Island beach replenishment project, still unfinished, ends after three years
STORY BY EILEEN KELLEY, (Week of March 29, 2012)
The north island beach replenishment project, which ran two years beyond schedule and may top $20 million in costs, was left incomplete when workers packed up and left last week without placing the final sand the project design called for on the dunes.
County engineers had to quickly redesign the project when they were told the Ranch Road Lake sand mine would not be able to mine and process enough sand to renourish both the beaches and the dunes in the project area.
“They’ll be done by the end of the month, but they will be 11,000 cubic yards short of sand,” Indian River Shores Town Councilman Mike Ochsner told his fellow council members.
Ochsner is the town’s representative on the county’s Beaches and Shores Advisory Commission. "They’re only completing the berm and the beach. There will be no dune feature,” he said.
Public records obtained Monday confirmed that the project would not be completed as designed, despite all the extra time given to contractors and subcontractors to fulfill their promises to the county. The only good news in all of this is that the county won’t have to pay for the sand it isn’t getting, reducing the price tag of the last phase of the project by roughly $175,000.
“As directed by our board of county commissioners, staff will be preparing a change order reflecting the decrease in the contract costs due to sand volume shortfalls,” Gray said Monday. “Ranger has demobilized from Treasure Shores Park and it re-opened March 26th. Dune planting will continue throughout the week.”
The last phase was designed to place 111,000 cubic yards of sand on the beach. As of March 16, Ranger Construction had been able to come up with 100,000 cubic yards.
“Due to lack of available beach-compatible sand however, Ranger has proposed eliminating the final 11,000 cubic yards of sand from the project, affecting a small section of the dune design template between Treasure Shores Beach Park and a point 1,500 feet south,” Gray wrote in a status report to the committee.
“Within the past few days, this portion of beach has been tilled and graded to accommodate the revised sand volume and to provide a smooth dune/berm transition,” he said.
The project was designed to place 586,000 cubic yards of beach-quality sand along a 6.6 mile stretch running from John’s Island to Treasure Shores Park.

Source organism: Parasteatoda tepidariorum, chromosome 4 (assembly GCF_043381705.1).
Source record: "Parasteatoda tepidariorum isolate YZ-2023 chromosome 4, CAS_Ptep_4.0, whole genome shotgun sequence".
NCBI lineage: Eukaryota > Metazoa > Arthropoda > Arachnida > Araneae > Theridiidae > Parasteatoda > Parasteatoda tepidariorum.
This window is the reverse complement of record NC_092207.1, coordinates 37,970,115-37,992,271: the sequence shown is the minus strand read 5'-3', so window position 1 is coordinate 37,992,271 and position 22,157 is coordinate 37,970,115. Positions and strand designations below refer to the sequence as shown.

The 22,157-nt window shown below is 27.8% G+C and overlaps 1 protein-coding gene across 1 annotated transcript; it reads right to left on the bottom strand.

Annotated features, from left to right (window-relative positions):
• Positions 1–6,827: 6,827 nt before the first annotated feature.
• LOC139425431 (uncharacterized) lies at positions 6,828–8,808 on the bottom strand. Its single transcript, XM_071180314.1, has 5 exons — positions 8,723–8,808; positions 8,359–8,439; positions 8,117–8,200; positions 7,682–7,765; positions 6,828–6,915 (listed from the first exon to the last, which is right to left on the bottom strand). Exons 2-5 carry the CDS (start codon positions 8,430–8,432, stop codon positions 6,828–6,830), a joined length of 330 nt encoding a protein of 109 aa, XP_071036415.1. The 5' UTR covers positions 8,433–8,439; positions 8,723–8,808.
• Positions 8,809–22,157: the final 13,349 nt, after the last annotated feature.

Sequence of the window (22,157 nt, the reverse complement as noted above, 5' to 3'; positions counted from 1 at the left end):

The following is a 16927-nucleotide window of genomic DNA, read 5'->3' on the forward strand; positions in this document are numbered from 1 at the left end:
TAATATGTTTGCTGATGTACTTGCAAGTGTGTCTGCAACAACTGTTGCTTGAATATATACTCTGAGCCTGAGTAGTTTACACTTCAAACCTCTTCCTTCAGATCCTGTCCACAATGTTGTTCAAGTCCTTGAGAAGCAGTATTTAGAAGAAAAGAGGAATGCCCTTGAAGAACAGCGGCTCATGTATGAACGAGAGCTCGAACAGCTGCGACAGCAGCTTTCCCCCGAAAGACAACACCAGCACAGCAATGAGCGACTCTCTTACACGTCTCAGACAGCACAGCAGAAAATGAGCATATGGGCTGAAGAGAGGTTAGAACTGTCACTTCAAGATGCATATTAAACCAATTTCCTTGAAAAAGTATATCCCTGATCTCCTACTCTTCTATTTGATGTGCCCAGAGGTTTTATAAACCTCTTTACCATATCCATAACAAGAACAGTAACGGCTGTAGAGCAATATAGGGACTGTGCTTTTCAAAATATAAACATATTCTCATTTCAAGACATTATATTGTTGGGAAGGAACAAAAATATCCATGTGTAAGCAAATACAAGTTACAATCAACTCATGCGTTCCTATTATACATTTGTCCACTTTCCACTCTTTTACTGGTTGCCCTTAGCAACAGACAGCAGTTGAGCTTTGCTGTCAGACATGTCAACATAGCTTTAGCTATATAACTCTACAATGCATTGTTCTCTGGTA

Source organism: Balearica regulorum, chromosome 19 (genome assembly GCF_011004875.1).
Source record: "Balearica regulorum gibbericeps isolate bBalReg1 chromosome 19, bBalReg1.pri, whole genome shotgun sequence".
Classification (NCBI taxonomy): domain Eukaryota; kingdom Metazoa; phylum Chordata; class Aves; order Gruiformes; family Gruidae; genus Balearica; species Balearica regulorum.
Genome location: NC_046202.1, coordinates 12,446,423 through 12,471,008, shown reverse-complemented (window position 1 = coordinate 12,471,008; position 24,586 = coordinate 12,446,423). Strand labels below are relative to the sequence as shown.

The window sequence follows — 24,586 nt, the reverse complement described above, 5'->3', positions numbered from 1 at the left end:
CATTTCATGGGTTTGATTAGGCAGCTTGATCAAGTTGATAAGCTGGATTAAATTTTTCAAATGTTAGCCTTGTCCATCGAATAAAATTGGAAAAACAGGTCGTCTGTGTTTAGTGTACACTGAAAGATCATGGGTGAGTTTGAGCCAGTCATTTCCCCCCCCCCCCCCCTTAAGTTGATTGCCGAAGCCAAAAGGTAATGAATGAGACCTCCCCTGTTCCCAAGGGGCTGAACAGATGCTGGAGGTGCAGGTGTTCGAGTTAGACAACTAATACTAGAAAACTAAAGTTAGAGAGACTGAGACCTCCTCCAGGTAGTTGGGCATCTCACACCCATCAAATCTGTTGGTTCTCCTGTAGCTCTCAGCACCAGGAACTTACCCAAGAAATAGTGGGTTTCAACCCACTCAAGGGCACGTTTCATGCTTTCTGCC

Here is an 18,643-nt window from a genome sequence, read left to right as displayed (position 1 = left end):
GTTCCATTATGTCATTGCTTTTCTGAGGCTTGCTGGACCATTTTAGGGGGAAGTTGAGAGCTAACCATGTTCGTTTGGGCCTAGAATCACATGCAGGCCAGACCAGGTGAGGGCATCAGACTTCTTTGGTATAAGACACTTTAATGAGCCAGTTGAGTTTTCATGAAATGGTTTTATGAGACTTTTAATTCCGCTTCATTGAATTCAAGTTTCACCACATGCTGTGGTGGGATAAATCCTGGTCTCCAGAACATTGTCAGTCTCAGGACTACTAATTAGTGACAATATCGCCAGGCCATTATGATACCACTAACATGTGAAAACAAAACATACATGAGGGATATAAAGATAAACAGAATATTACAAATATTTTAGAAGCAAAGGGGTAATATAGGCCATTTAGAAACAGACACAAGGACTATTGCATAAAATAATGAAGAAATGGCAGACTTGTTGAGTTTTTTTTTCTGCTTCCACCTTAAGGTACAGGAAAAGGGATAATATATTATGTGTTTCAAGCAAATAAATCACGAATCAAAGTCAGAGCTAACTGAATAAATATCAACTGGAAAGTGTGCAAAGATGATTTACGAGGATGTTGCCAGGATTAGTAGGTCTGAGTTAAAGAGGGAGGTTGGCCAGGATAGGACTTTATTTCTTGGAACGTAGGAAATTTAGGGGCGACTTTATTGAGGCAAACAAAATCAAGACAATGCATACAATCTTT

It was supposed to cost $10.5 million for the sand, but the tab has steadily climbed to about $16.5 million. Over the course of three seasons, gas prices rose, increasing hauling costs, which ultimately led to an increase in the price of the sand. There were also additional mobilization and demobilization charges, and monitoring of a multi-phase project became more expensive.
Three years of monitoring the completed project – now spread over nearly six years to monitor all three phases – will cost roughly $1 million per year on top of the cost of the design, permitting and the sand. Should the monitoring show that sand from the project has washed away and covered any of the hard bottom or near-shore reef, the county would be required to construct an artificial reef offshore to mitigate this damage.
Estimates for that reef project are in the range of $1.1 to $1.5 million. All that totaled would run the tab of the project well over $20 million.
Proponents of the project still call it a success, however. But Commissioner Bob Solari, who represents residents in the southern part of this project, was never a big fan.
"It's unfortunate that they didn't finish the whole project. It would have been nice if they did. I still don't understand why they didn't and why they didn't want to," Solari said. "It will be interesting to see what the final staff report after the project says."
The trucked-in sand option was chosen by the commissioners over the dredging method that had always been used before under the rationale that trucking in the sand would provide local truck drivers with jobs and would save the taxpayers millions of dollars.
The county staff may apply to the state for reimbursement for the county funds expended, but it’s not hopeful that funding will ever materialize.
While the Florida Legislature included $27 million in the state budget for beach replenishment in the fiscal year beginning July 1, Indian River County was not among the seven beach project slated to receive money.